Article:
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On cholesterol, thyroid, and bones.

Reader: I was recently informed that I have very high cholesterol. (I believe the total was 321.) I am now taking pravastatin to try to lower it. I am 72 years old, weigh about 127 lbs., and try to stick to a reasonable diet and get some exercise.

I was also recently diagnosed with hypothyroidism, for which I am taking Synthroid. And, I have also been taking Fosamax for osteoporosis for some years now.

Now, my question is prompted by an article in which the author writes: "Certain health problems, such as hypothyroidism, can increase cholesterol production. Also, some medications that treat conditions like high blood pressure or osteoporosis may adversely affect the balance of good vs. bad cholesterol."

Could my hypothyroidism plus the Fosamax be contributing to my high cholesterol? I'm entertaining the thought of quitting the Fosamax in light of the fact that my bone density has improved hardly any, and is even some worse in the spine. I have also heard reports about Fosamax causing a condition in some individuals where the jaw is literally eaten away. Your advice will be appreciated.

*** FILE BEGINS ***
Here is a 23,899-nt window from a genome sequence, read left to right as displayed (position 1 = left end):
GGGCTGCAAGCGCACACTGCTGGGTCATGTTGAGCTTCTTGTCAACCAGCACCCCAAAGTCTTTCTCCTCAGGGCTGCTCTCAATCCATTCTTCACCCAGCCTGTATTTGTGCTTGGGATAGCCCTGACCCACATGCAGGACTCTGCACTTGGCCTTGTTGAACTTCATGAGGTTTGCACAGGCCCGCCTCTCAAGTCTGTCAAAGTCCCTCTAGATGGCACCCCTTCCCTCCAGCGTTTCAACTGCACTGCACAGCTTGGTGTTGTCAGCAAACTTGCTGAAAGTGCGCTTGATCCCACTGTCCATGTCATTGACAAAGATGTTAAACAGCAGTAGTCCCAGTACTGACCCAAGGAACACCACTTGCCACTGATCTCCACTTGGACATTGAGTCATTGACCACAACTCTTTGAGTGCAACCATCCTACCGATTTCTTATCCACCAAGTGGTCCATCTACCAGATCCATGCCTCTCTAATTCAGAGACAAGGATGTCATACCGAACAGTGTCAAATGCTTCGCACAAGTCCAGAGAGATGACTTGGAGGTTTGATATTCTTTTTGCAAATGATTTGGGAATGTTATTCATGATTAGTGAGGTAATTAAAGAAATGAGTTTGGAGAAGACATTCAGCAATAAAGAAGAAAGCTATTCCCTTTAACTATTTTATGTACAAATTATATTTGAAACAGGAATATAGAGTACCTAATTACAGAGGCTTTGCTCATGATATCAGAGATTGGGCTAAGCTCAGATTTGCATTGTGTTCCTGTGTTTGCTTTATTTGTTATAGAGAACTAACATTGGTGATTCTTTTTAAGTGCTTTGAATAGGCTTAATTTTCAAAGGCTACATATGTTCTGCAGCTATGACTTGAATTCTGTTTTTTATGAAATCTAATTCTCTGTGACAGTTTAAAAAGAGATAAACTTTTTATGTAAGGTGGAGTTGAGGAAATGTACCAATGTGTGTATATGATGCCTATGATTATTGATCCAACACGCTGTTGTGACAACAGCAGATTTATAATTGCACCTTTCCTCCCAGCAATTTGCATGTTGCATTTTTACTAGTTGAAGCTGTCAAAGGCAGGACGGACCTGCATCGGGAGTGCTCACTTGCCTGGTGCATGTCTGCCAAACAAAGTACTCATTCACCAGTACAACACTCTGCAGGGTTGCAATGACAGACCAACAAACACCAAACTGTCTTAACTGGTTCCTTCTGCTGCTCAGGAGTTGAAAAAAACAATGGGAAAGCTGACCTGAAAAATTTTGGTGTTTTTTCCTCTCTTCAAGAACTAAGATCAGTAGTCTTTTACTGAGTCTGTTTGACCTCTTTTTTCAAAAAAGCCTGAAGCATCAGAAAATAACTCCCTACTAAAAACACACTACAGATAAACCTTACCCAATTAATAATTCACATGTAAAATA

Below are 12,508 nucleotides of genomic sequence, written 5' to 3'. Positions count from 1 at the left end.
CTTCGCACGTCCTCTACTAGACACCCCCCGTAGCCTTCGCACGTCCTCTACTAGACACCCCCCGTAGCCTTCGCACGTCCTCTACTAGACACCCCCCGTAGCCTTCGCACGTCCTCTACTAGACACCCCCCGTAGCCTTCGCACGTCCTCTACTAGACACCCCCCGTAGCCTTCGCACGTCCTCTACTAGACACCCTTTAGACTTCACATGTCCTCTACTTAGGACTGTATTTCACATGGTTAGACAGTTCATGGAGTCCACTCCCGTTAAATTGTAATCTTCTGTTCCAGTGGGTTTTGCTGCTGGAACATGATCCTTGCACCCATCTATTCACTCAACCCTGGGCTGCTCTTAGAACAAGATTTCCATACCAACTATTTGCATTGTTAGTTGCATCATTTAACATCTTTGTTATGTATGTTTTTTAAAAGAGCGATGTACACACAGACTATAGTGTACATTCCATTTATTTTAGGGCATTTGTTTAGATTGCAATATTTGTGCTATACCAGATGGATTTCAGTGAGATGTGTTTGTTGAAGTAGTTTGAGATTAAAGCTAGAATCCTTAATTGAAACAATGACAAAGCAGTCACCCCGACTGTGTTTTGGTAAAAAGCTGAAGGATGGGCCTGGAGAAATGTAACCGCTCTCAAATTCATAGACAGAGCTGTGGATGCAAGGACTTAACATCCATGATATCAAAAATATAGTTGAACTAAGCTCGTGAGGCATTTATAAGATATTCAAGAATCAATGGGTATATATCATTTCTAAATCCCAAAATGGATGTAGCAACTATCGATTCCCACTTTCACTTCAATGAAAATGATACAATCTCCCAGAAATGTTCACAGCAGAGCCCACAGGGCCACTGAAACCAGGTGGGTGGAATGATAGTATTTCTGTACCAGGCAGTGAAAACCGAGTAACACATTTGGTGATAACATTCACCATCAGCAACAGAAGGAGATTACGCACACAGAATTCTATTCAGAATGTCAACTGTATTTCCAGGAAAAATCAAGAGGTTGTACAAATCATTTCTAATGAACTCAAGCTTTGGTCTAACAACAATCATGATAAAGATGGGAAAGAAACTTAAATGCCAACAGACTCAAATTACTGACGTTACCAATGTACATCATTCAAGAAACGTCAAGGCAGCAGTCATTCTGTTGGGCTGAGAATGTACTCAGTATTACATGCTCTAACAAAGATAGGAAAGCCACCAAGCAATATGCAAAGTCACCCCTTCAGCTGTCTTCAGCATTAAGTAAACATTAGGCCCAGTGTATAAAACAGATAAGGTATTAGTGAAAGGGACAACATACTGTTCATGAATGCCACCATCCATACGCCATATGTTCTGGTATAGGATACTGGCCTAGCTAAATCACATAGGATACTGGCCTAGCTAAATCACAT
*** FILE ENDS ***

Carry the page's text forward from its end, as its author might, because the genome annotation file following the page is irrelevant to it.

Dr. Zipes: Hypothyroidism, which is caused by a thyroid gland functioning at a rate lower than normal, can definitely be responsible for elevated cholesterol. Taking the Synthroid should correct the hypothyroidism and reduce your cholesterol. Importantly, it may not reduce the cholesterol all the way to an acceptable range and you may still have to take the pravastatin. So be sure to check the cholesterol level again when your thyroid status returns to normal.

Fosamax (generic name alendronate) belongs to a class of compounds called bisphosphonates that are used to inhibit a type of cell called osteoclasts that break down bone. By inhibiting bone resorption, these drugs improve bone density. You are correct that a form of jaw dissolution called "bis-phossy jaw" has been reported. It is named after "phossy jaw," the occupational hazard of those who made matches with white phosphorus without proper safeguards, many years ago. Bis-phossy jaw appears to be due to insufficient blood flow to the jaw causing osteonecrosis, or death of the jaw bone. Fosamax does not seem to have an effect on cholesterol, however. Check with your doctor before stopping the Fosamax.

Dr. Zipes, an authority on what is called pacing and electrophysiology (rhythms of the heart), hosts a "heart to heart" discussion about your heart-felt concerns. Contents are not intended to substitute for medical attention from your attending physician. Send questions to: Dr. Douglas Zipes, SatEvePost, 1100 Waterway Blvd., Indianapolis, IN 46202.
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Title Annotation:HEART HEALTH: ASK DR. ZIPES: A noted cardiologist answers your questions
Publication:Saturday Evening Post
Geographic Code:1USA
Date:Jan 1, 2007
Previous Article:Heart attack advice.
Next Article:Giving the dog his due.

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